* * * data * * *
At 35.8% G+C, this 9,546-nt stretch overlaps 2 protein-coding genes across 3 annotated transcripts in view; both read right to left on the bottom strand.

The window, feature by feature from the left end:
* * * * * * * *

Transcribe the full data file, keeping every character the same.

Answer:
At 35.8% G+C, this 9,546-nt stretch overlaps 2 protein-coding genes across 3 annotated transcripts in view; both read right to left on the bottom strand.

The window, feature by feature from the left end: